Southwest Virginia lawsuit seeks to stop Rollback of Protections For All National Forests.
January 8th, 2021 by Laurence Hammack
The Roanoke Times
Weakened regulations will lead to more logging in the Jefferson National Forest and other federal woodlands, conservation groups said Friday in a lawsuit that seeks to reverse the rollbacks.
The U.S. Forest Service recently finalized changes to a set of rules that provided public oversight over logging, road-building and other commercial projects in national forests.
“The changes are part of an onslaught launched by the Trump administration against the National Environmental Policy Act, or NEPA,” the Southern Environmental Law Center, which represents a coalition of nine organizations, said in a news release.
Nearly every logging project in the Southern Appalachian forests of Virginia, North Carolina, Tennessee and Georgia would be aided by the new regulations, which the lawsuit claims will eliminate transparency, public input and science-based reviews.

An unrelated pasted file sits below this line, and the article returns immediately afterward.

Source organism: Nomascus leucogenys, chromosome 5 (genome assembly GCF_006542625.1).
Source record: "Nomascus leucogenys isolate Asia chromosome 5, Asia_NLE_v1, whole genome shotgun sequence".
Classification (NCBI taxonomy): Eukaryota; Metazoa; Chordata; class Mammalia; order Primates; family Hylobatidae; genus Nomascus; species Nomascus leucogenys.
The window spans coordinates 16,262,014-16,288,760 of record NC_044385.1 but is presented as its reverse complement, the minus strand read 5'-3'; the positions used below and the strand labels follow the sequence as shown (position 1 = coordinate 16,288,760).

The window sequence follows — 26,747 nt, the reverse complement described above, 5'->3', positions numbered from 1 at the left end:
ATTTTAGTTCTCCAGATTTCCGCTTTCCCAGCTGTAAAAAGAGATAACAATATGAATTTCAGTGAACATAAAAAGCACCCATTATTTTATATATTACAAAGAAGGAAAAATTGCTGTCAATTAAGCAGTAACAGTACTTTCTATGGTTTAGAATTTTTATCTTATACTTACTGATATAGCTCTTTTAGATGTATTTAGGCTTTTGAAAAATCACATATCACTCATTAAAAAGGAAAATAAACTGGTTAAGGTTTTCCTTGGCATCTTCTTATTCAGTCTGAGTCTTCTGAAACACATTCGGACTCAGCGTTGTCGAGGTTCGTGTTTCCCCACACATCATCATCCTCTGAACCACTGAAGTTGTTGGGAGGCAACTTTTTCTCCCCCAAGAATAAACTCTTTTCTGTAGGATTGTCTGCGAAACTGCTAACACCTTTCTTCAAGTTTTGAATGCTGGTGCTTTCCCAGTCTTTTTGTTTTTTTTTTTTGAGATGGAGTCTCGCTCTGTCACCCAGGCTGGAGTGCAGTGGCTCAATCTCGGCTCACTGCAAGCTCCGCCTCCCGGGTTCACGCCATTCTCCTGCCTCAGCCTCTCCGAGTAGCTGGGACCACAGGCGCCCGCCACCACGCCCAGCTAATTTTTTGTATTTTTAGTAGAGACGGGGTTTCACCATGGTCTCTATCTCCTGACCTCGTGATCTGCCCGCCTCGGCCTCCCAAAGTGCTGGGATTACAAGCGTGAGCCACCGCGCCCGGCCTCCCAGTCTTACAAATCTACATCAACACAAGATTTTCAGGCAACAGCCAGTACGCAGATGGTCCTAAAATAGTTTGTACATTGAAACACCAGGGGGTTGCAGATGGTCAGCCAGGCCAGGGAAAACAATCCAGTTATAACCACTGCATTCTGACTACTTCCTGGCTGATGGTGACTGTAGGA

The federal lawsuit was filed in Big Stone Gap, near the headquarters of its lead plaintiff, The Clinch Coalition.
Although focused on the forests of Southern Appalachia, the lawsuit is a nationwide challenge of all Forest Service actions under the revised NEPA. It asks a judge to vacate the rule, calling it “arbitrary, capricious and not in accordance with law.”
A Forest Service spokesman declined to comment Friday, citing the agency’s policy of not talking about pending litigation.